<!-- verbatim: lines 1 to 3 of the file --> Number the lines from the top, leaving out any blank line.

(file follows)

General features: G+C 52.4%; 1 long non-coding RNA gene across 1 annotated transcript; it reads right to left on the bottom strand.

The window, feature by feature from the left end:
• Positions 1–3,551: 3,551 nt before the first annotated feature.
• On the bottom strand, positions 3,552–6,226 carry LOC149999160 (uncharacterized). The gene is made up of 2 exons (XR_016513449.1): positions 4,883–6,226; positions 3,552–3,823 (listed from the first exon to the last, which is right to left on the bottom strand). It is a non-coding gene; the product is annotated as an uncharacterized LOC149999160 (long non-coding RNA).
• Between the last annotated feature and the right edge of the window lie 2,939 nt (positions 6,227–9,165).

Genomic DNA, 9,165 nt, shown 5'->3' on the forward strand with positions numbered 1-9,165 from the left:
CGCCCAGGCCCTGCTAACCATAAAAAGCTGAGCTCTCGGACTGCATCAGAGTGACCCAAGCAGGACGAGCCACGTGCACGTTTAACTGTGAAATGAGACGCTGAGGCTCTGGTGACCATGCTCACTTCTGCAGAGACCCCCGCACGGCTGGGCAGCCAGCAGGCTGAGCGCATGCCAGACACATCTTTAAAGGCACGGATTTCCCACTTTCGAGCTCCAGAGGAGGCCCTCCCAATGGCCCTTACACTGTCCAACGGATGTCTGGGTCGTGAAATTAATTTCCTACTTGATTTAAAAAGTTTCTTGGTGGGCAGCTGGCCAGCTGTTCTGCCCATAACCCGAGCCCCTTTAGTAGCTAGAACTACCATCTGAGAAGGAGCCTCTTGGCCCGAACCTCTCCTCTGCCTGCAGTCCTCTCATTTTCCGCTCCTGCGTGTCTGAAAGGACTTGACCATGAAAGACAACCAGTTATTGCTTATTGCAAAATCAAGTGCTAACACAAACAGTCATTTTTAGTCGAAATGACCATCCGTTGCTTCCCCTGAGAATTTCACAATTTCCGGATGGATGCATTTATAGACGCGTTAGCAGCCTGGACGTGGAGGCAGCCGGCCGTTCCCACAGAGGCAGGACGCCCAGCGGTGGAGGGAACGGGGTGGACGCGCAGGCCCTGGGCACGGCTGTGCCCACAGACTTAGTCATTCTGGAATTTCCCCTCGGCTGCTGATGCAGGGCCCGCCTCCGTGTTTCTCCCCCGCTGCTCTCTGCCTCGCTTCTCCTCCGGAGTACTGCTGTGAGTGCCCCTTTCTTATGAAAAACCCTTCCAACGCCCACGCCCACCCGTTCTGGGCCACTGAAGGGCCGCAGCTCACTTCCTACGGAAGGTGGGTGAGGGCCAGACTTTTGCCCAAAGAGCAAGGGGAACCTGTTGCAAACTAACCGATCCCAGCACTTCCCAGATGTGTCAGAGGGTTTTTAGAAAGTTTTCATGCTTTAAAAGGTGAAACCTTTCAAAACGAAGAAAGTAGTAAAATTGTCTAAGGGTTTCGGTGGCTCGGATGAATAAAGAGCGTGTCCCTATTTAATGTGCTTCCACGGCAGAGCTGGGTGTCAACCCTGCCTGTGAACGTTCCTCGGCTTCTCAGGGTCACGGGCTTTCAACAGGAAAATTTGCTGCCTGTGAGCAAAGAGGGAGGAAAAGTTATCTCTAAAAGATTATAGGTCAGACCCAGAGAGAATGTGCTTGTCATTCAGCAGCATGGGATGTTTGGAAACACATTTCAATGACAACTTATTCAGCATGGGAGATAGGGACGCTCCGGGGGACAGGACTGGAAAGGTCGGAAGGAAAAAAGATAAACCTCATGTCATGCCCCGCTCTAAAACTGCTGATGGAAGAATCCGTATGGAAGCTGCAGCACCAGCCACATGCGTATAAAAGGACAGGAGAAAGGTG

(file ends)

General features: G+C 52.4%; 1 long non-coding RNA gene across 1 annotated transcript; it reads right to left on the bottom strand.

The window, feature by feature from the left end:
• Positions 1–3,551: 3,551 nt before the first annotated feature.